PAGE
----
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Department of Homeland Security Issues Visa Waiver Program Changes

DHS is tightening rules on who can travel under the Visa Waiver Program.

The U.S. Department of Homeland Security (DHS) announced that certain travelers will no longer be admitted to the U.S. under the Visa Waiver Program (VWP), DHS said in a press release Thursday.

The changes come as the U.S. began implementing changes under the VWP and Terrorist Travel Prevention Act of 2015.

“Any traveler who receives notification that they are no longer eligible to travel under the VWP are still eligible to travel to the United States with a valid nonimmigrant visa issued by a U.S. embassy or consulate,” DHS said in a press release issued yesterday. “Such travelers will be required to appear for an interview and obtain a visa in their passports at a U.S. embassy or consulate before traveling to the United States.”

The following travelers are no longer eligible to travel or be admitted to the U.S. under the VWP:

  • VWP-country nationals who have traveled to or been present in Iran, Iraq, Sudan or Syria on or after March 2, 2011.
  • VWP-country nationals who are also nationals of Iran, Iraq, Sudan or Syria.

“The new law does not ban travel to the United States, or admission into the United States, and the great majority of VWP travelers will not be affected by the legislation,” the press release said.

Exceptions to the new rule include diplomatic or military travel.

For affected travelers, they may still apply for a visa through the U.S.’s regular immigration process at embassies or consulates.

Also effective yesterday, travelers who have valid Electronic System for Travel Authorizations (ESTAs) and who previously indicated dual nationality with one of the four countries listed above on their ESTA applications will have their current ESTAs revoked.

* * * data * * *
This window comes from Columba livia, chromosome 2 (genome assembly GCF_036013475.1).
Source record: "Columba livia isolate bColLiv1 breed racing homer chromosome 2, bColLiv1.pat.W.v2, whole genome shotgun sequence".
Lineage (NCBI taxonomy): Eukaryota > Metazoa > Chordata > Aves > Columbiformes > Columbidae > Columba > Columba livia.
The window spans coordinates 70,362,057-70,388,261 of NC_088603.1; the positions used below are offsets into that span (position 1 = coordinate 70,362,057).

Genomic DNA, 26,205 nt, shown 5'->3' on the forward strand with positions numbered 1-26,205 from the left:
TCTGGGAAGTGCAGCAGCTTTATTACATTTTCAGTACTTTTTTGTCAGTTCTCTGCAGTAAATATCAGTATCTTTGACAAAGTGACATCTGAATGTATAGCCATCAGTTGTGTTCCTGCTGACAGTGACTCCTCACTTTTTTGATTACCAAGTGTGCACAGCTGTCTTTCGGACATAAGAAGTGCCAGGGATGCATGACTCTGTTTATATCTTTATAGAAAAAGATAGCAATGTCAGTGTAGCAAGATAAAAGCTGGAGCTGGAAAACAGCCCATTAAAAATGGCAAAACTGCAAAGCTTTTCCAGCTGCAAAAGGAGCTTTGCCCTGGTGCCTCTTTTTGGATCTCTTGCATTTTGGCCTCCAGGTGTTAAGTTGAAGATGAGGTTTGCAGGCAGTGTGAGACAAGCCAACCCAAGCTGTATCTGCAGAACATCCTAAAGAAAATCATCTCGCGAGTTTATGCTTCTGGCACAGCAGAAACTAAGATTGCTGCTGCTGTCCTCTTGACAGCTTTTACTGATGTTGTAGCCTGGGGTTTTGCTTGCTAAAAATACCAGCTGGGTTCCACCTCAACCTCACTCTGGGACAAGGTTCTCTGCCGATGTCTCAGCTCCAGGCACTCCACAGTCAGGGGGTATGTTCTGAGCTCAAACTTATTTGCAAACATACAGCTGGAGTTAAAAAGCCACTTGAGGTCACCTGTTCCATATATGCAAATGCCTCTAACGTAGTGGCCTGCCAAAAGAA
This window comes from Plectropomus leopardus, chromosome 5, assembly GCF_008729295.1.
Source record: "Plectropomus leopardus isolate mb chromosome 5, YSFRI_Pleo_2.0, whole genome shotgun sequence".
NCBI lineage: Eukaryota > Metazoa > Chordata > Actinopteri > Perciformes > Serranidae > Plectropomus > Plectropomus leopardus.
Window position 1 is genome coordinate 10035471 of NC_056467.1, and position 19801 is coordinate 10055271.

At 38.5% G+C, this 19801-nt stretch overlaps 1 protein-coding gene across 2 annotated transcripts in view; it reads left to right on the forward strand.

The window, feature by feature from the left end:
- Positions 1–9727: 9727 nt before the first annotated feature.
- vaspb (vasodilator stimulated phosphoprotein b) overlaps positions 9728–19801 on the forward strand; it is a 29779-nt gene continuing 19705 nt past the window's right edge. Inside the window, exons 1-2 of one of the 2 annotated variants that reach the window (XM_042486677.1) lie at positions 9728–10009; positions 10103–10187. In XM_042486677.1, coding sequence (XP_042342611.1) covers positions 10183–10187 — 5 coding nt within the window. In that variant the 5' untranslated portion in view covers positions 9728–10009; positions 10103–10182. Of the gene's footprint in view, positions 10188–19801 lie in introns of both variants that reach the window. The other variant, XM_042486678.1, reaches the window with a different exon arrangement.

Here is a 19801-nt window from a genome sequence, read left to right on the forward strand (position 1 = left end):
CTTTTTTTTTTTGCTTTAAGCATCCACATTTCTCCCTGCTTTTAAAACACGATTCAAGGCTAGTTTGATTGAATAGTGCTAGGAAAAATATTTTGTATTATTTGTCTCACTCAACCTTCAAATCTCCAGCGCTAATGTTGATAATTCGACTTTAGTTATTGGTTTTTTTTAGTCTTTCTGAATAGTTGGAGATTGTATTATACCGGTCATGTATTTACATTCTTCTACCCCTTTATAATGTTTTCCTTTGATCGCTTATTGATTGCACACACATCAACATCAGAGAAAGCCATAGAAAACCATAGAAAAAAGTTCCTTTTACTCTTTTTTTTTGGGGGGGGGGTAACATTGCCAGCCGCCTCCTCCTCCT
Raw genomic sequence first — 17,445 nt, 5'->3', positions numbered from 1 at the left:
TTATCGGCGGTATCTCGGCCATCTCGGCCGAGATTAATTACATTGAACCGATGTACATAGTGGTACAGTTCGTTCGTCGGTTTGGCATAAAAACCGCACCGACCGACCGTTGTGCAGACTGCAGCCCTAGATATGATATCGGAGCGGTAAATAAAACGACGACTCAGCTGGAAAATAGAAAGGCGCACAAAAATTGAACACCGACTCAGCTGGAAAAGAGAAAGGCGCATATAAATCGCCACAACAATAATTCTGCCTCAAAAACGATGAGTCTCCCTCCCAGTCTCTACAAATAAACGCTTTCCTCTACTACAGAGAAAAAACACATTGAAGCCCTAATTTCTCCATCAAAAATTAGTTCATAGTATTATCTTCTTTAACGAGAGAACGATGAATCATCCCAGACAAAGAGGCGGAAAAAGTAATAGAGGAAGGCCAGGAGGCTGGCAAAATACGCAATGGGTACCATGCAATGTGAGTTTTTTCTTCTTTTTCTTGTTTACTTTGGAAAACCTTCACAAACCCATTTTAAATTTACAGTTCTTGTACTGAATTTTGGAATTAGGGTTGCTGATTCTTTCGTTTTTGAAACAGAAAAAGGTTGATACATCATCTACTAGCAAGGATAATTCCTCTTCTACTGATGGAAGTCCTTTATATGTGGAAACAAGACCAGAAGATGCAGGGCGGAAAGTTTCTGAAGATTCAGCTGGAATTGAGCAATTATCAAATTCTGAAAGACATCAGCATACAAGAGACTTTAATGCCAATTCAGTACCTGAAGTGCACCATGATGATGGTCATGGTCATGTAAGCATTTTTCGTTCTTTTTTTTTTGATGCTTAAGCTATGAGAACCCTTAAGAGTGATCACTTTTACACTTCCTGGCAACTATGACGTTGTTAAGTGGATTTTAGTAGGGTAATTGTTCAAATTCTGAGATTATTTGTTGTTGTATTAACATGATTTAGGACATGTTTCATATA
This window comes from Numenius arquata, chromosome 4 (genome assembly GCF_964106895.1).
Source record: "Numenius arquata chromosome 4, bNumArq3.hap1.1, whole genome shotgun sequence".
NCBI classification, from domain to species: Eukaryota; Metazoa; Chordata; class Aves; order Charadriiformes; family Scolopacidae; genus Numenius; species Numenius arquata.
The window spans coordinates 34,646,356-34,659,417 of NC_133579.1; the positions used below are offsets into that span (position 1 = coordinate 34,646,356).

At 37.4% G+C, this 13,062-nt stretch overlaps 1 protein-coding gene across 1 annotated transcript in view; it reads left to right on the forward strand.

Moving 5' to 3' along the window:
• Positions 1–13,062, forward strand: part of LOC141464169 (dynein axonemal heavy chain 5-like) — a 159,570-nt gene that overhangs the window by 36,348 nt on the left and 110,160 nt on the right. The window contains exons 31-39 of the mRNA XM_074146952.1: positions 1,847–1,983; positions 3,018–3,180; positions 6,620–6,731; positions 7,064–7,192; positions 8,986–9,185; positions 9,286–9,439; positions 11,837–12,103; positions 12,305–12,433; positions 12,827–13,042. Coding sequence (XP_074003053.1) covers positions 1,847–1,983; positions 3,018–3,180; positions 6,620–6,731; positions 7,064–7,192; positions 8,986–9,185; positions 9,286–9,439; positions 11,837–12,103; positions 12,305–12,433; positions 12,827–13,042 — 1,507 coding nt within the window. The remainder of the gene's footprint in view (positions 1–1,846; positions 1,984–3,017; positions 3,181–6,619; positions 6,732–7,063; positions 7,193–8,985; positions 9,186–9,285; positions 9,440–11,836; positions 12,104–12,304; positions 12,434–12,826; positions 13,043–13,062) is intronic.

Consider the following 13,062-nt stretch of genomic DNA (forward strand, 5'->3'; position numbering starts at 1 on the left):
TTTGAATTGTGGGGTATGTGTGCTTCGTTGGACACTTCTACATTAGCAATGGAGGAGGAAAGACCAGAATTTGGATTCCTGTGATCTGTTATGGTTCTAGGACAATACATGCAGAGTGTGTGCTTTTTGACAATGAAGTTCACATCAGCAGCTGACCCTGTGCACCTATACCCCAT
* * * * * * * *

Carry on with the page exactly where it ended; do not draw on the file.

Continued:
Under the new law, the DHS Secretary may waive restrictions if he determines that a waiver is in the law enforcement or national security interests of the United States. Such waivers will be granted only on a case-by-case basis. As a general matter, categories of travelers who may be eligible for a waiver include:

  • Individuals who traveled to Iran, Iraq, Sudan or Syria on behalf of international organizations, regional organizations, and sub-national governments on official duty
  • Individuals who traveled to Iran, Iraq, Sudan or Syria on behalf of a humanitarian NGO on official duty
  • Individuals who traveled to Iran, Iraq, Sudan or Syria as a journalist for reporting purposes
  • Individuals who traveled to Iran for legitimate business-related purposes following the conclusion of the Joint Comprehensive Plan of Action (July 14, 2015)
  • Individuals who have traveled to Iraq for legitimate business-related purposes.

[Photo: Erik S Lesser/Getty Images]

Comments are Closed.
Alimo January 24, 2016

More idiocy from Homeland Security. The only reason they keep creating "programs" that will "enhance security" is to make people forget that every single one of their past has been an absolute failure that have nearly 100% failure rates...and somehow this new program will be successful. The only thing Homeland Security has been successful in doing is violating the rights of US citizens and instilling ill-founded fear.

jahason January 24, 2016

What is the procedure for getting a waiver if travel to Iran is for business?